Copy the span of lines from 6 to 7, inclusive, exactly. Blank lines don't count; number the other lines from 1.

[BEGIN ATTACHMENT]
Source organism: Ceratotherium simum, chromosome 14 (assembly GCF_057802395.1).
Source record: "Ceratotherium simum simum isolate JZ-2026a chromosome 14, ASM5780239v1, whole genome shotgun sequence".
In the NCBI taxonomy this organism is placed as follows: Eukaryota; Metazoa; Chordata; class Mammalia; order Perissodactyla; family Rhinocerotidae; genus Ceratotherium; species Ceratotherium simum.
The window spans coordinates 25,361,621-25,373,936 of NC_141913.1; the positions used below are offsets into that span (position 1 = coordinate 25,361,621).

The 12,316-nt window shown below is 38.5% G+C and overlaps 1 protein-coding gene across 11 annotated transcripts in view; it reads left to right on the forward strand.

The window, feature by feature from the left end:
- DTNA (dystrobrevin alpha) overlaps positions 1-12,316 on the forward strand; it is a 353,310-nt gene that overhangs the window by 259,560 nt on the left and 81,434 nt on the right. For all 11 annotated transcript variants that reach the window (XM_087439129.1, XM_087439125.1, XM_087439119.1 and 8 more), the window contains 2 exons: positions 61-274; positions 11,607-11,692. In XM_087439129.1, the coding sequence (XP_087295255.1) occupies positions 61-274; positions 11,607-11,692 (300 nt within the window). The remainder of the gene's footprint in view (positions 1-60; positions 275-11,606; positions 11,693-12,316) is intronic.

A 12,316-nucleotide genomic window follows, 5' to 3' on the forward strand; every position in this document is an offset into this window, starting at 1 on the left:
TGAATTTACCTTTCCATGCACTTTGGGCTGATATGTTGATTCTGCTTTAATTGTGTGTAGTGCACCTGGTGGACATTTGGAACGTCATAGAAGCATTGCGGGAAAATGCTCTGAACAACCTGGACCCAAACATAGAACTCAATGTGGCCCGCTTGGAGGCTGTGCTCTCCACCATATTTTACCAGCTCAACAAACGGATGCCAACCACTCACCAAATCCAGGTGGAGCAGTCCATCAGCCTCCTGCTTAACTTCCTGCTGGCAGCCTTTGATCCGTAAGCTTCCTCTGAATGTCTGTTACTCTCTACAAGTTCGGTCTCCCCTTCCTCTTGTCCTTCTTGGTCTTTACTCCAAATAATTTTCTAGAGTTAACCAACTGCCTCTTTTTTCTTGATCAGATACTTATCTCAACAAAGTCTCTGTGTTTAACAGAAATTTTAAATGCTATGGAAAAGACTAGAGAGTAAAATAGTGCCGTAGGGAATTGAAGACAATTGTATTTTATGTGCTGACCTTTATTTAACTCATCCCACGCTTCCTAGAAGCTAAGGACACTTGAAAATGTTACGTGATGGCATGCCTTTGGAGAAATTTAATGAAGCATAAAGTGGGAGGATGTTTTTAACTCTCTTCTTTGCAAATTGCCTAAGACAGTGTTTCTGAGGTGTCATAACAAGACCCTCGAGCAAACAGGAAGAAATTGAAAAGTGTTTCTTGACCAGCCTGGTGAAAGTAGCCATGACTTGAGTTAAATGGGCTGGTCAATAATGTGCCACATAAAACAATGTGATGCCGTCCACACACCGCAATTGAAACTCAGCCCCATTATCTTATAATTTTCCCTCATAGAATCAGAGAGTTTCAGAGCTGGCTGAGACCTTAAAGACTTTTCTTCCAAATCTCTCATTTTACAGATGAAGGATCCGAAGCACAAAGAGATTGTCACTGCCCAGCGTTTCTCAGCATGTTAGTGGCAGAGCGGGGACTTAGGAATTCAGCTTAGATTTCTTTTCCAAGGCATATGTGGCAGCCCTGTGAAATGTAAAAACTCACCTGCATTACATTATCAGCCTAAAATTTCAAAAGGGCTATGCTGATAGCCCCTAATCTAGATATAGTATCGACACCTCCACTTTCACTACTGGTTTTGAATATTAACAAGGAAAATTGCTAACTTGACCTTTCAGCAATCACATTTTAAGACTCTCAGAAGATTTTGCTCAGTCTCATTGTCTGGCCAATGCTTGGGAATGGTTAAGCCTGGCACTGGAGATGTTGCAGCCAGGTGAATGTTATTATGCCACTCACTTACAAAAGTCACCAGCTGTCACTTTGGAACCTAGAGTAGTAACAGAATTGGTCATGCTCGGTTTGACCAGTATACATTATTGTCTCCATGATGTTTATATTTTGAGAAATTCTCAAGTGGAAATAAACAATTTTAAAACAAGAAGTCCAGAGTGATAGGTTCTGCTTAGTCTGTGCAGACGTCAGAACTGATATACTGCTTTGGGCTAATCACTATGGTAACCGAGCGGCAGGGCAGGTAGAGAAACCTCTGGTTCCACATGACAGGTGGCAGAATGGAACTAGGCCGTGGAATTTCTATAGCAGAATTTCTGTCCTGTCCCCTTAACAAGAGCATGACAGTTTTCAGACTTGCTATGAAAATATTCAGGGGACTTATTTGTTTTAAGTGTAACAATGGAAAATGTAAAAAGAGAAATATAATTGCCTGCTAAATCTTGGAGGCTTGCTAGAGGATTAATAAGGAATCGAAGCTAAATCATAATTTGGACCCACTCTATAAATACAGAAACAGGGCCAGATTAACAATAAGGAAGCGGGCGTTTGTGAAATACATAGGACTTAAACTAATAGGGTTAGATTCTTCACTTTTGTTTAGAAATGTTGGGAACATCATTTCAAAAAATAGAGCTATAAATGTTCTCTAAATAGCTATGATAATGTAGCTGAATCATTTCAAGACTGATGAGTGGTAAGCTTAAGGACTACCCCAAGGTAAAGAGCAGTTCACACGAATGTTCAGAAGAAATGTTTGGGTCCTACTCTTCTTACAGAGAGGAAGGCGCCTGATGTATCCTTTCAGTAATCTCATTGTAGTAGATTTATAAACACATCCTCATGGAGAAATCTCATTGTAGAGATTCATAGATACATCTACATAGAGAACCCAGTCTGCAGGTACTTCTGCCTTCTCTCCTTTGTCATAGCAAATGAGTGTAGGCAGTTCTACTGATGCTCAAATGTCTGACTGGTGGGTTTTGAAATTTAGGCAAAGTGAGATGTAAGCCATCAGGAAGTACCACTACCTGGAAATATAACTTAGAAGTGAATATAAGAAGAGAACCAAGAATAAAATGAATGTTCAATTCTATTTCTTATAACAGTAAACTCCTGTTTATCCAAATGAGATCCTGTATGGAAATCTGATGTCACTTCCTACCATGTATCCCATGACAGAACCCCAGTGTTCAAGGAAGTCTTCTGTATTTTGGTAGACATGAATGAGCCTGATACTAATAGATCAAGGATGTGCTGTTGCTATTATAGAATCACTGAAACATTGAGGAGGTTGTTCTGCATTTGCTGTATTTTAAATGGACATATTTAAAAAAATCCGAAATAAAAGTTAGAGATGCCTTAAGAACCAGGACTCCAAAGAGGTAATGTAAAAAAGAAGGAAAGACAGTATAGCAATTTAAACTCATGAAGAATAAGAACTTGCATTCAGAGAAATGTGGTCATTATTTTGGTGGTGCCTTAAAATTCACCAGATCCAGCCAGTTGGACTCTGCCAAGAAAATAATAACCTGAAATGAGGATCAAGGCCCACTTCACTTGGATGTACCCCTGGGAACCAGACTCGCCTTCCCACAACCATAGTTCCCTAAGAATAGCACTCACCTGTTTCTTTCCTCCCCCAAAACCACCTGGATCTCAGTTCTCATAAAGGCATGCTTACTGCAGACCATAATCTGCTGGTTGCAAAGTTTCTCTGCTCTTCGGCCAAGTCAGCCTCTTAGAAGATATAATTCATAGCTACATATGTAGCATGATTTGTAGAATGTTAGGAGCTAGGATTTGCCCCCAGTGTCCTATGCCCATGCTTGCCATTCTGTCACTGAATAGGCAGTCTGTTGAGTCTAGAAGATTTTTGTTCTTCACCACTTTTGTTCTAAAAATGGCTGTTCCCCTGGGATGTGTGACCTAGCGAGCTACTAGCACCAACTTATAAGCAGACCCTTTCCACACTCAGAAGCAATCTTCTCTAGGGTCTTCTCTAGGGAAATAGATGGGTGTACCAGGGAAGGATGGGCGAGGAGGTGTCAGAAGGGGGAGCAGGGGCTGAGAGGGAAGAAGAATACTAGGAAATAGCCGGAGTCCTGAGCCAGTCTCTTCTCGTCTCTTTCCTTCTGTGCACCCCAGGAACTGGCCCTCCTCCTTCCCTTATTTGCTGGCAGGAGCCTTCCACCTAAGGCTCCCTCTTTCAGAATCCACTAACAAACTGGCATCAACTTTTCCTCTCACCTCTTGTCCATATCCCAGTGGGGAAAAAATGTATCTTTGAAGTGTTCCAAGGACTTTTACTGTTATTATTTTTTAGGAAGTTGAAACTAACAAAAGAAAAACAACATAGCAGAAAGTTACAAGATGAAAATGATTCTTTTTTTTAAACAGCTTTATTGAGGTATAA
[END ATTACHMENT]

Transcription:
The window, feature by feature from the left end:
- DTNA (dystrobrevin alpha) overlaps positions 1-12,316 on the forward strand; it is a 353,310-nt gene that overhangs the window by 259,560 nt on the left and 81,434 nt on the right. For all 11 annotated transcript variants that reach the window (XM_087439129.1, XM_087439125.1, XM_087439119.1 and 8 more), the window contains 2 exons: positions 61-274; positions 11,607-11,692. In XM_087439129.1, the coding sequence (XP_087295255.1) occupies positions 61-274; positions 11,607-11,692 (300 nt within the window). The remainder of the gene's footprint in view (positions 1-60; positions 275-11,606; positions 11,693-12,316) is intronic.